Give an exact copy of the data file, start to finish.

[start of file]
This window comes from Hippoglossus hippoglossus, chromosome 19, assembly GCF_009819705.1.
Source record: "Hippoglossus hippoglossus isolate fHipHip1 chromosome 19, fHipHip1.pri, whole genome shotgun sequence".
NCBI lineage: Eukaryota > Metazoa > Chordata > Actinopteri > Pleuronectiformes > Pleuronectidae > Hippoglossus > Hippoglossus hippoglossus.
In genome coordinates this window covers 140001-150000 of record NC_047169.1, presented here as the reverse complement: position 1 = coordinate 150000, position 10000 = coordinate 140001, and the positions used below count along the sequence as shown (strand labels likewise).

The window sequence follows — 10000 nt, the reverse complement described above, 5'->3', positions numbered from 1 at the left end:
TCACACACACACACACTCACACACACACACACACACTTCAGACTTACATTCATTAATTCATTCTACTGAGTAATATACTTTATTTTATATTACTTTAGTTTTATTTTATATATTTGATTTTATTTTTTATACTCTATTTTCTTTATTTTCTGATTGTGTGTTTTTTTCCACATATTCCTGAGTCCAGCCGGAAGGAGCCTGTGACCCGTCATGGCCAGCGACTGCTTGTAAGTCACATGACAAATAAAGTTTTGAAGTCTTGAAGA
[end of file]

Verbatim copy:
This window comes from Hippoglossus hippoglossus, chromosome 19, assembly GCF_009819705.1.
Source record: "Hippoglossus hippoglossus isolate fHipHip1 chromosome 19, fHipHip1.pri, whole genome shotgun sequence".
NCBI lineage: Eukaryota > Metazoa > Chordata > Actinopteri > Pleuronectiformes > Pleuronectidae > Hippoglossus > Hippoglossus hippoglossus.
In genome coordinates this window covers 140001-150000 of record NC_047169.1, presented here as the reverse complement: position 1 = coordinate 150000, position 10000 = coordinate 140001, and the positions used below count along the sequence as shown (strand labels likewise).

The window sequence follows — 10000 nt, the reverse complement described above, 5'->3', positions numbered from 1 at the left end:
TCACACACACACACACTCACACACACACACACACACTTCAGACTTACATTCATTAATTCATTCTACTGAGTAATATACTTTATTTTATATTACTTTAGTTTTATTTTATATATTTGATTTTATTTTTTATACTCTATTTTCTTTATTTTCTGATTGTGTGTTTTTTTCCACATATTCCTGAGTCCAGCCGGAAGGAGCCTGTGACCCGTCATGGCCAGCGACTGCTTGTAAGTCACATGACAAATAAAGTTTTGAAGTCTTGAAGA